The Corner

Law & the Courts

And So It Begins

Earlier this year, Michael Brendan Dougherty wrote a fascinating column about how he’d come to the view that Anthony Kennedy, although his jurisprudence is “ridiculous” and his self-regard “utterly repulsive,” might occupy a central place in our constitutional regime simply by keeping progressives from radically turning against it.

We’ve kicked this idea around some on The Editors podcast. I believe that Michael is too pessimistic, and, obviously, we can’t let the Left’s lunacy keep us from seeking a constitutionalist court. But we are already seeing some of the effect Michael wrote about. There’s been more insistence on the Left that we live under “minority rule.” E. J. Dionne wrote vaguely of not letting civility get in the way of resisting a Kennedy replacement by any means. Dana Milbank wrote of his hope that the coming backlash over Trump replacing Kennedy “will explode, God willing, at the ballot box and not in the streets.” And there is talk, when Democrats take power again, of packing the court, one of the tactics that Michael predicted that Democrats might eventually resort to.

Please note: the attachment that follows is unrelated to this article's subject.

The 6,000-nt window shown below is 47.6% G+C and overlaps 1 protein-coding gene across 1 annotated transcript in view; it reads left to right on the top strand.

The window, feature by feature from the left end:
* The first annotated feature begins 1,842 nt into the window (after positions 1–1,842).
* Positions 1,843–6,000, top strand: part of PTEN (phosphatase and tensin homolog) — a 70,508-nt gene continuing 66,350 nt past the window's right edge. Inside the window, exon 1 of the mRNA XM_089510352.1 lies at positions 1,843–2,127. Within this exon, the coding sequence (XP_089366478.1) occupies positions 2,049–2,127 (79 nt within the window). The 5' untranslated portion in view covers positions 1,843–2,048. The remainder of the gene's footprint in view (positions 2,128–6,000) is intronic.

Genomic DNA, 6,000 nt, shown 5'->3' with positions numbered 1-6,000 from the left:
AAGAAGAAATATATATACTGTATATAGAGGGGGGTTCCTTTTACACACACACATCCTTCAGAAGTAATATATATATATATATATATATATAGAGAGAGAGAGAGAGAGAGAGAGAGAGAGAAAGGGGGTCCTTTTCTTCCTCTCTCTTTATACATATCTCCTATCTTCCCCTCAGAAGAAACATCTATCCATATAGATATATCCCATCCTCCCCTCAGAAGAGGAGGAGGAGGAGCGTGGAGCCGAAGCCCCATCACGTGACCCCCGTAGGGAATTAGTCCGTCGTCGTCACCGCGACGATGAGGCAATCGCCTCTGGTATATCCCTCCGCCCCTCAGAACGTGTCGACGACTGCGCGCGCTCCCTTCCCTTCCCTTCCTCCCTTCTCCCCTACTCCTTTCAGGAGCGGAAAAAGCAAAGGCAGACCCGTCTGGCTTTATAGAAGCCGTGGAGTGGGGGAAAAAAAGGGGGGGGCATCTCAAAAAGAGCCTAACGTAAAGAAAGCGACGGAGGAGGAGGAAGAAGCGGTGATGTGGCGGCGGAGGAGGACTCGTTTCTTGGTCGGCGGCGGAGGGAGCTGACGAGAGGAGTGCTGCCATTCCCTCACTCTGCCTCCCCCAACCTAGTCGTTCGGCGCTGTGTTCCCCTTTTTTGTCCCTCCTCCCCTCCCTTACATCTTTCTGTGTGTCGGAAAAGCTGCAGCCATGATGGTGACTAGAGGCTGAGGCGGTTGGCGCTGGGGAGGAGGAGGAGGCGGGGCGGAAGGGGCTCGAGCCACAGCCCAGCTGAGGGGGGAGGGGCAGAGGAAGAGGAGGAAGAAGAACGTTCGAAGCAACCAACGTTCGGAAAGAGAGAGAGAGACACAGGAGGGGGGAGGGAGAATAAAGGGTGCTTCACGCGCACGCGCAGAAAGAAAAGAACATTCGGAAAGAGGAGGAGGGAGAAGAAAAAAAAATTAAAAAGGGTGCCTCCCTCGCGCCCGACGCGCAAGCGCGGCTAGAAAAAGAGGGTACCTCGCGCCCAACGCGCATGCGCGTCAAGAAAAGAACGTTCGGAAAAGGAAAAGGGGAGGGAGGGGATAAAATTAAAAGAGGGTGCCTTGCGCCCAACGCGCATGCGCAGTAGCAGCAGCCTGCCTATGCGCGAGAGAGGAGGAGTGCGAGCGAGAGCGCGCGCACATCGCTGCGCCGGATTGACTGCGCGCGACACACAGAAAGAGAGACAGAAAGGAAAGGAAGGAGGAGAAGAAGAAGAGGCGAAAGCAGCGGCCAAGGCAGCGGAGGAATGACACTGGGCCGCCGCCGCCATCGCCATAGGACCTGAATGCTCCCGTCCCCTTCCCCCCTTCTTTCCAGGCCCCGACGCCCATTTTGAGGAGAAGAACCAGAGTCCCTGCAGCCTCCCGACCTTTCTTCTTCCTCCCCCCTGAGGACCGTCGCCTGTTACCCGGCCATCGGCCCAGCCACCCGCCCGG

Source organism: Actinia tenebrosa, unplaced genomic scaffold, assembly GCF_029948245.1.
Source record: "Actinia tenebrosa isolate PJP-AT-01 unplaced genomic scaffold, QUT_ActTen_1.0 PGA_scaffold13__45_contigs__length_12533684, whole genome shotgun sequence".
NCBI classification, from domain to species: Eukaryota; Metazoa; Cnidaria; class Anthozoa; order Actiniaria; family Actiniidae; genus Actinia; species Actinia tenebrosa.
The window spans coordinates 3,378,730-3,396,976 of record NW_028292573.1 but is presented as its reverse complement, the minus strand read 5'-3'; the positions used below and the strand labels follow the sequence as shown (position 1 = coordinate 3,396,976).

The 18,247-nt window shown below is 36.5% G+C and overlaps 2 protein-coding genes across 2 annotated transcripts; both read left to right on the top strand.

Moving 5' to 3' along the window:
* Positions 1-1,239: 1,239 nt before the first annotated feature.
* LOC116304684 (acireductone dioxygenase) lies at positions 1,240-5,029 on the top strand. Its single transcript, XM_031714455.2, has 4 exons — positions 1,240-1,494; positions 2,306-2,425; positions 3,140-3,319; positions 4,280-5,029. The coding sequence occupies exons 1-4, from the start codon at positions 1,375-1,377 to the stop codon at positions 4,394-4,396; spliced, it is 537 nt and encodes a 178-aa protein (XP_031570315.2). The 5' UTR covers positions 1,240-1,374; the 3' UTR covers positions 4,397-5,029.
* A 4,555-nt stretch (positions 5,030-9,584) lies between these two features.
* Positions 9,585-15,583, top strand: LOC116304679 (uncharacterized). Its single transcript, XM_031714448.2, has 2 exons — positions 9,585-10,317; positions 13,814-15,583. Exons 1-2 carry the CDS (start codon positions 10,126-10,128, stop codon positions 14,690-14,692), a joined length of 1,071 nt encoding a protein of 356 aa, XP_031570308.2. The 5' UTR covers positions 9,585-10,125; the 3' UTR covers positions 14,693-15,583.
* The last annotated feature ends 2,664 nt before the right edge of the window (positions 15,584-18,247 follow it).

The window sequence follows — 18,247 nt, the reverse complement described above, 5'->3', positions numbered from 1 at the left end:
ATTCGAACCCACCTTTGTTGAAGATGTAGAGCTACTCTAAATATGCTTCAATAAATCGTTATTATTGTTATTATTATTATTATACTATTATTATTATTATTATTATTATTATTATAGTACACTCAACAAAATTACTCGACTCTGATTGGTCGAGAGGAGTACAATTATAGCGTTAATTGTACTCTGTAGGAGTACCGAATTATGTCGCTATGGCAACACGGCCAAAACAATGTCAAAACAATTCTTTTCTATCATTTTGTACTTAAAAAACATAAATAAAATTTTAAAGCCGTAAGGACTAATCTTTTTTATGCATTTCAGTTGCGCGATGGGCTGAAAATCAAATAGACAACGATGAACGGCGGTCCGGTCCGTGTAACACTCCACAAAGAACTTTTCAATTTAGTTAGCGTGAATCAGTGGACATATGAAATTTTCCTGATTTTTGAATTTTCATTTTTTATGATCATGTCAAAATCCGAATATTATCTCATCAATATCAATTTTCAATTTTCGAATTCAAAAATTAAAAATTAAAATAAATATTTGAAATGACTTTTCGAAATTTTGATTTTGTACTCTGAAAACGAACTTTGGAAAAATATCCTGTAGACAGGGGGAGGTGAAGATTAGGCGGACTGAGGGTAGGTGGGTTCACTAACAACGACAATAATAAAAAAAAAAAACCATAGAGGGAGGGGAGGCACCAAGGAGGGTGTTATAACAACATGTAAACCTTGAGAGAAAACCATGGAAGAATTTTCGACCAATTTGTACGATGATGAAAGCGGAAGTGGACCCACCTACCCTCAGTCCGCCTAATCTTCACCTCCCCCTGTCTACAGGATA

We’re going to hear much more of this, especially about “minority rule,” in the coming years. Where it could become truly dangerous is if Trump wins reelection and gets a couple of more Court picks and there is a sustained controversy of the intensity of the recent fight over family separations at the border. Then, you could see the Left convincing itself that we need some version of a color revolution in America or, as Michael wrote in his column, no-kidding resistance by blue states to federal authority. The consensus that undergirds our constitutional system has long been eroding, but it’s not inconceivable now that it could completely break down.

Rich Lowry is the editor of National Review. He can be reached via email: comments.lowry@nationalreview.com. 

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